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I do this:

$ git svn clone http://monsterdebugger.googlecode.com/svn/ -s --prefix=svn/ monsterdebugger
$ cd monsterdebugger
$ git branch -a
* master
  remotes/svn/trunk
$ git co remotes/svn/trunk
Note: checking out 'remotes/svn/trunk'.

You are in 'detached HEAD' state. <And so on...>

I guess I'm not fully understanding what's going on under the hood here. Shouldn't remotes/svn/trunk be a tracking branch against the svn repo? Why did I end up with a detached head?

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Isn't master your tracking branch? Why do you want to check out the remote branch? Anyway, I think your question is a duplicate of this one: stackoverflow.com/questions/3965676/why-did-git-detach-my-head. In essence, any time you check out a branch that's not "yours" (like a remote branch), you get a detached HEAD. –  Carl Norum Jan 4 '12 at 22:58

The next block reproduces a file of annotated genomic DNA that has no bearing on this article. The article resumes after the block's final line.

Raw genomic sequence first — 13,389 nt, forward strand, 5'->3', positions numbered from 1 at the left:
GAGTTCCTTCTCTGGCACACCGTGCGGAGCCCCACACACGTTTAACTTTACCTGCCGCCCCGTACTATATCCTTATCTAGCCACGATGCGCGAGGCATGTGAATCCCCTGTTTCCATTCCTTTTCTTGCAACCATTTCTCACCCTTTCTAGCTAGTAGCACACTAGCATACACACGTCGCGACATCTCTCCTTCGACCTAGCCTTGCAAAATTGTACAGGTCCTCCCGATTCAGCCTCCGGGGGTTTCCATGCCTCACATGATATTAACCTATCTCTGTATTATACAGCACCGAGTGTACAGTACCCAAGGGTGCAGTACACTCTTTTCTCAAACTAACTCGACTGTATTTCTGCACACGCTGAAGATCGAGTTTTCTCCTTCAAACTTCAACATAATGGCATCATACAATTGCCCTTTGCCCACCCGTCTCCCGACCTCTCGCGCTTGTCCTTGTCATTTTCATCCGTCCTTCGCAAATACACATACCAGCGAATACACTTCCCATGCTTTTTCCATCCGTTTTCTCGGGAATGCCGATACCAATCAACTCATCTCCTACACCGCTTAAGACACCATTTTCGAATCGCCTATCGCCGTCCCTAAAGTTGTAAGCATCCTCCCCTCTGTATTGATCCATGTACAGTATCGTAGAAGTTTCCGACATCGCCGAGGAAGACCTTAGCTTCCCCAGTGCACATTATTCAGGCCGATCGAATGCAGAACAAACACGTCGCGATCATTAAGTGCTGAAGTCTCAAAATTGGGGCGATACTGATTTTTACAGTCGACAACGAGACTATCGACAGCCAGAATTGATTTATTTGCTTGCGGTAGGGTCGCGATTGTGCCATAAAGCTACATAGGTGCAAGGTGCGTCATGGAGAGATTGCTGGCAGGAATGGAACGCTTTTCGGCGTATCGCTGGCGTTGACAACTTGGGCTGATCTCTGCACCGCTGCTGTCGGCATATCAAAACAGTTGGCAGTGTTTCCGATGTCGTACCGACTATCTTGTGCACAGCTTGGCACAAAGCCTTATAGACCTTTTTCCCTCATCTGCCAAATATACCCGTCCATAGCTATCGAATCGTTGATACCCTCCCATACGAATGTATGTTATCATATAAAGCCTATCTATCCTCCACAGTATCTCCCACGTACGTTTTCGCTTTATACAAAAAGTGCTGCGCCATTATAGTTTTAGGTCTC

Is master my tracking branch? That's a fascinating question! It's not QUITE a dupe question because it's specifically about git-svn, although that probably doesn't make as much of a difference as I'm concerned it does. –  Tim Keating Jan 6 '12 at 4:15
    
yes, it probably is. Check out master and do git svn dcommit --dry-run and see what it tells you. –  Carl Norum Jan 6 '12 at 18:56
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1 Answer 1

up vote 7 down vote accepted

It's because it's a remote branch. You need to create a local branch for it, with something like:

git checkout -b my-trunk remotes/svn/trunk
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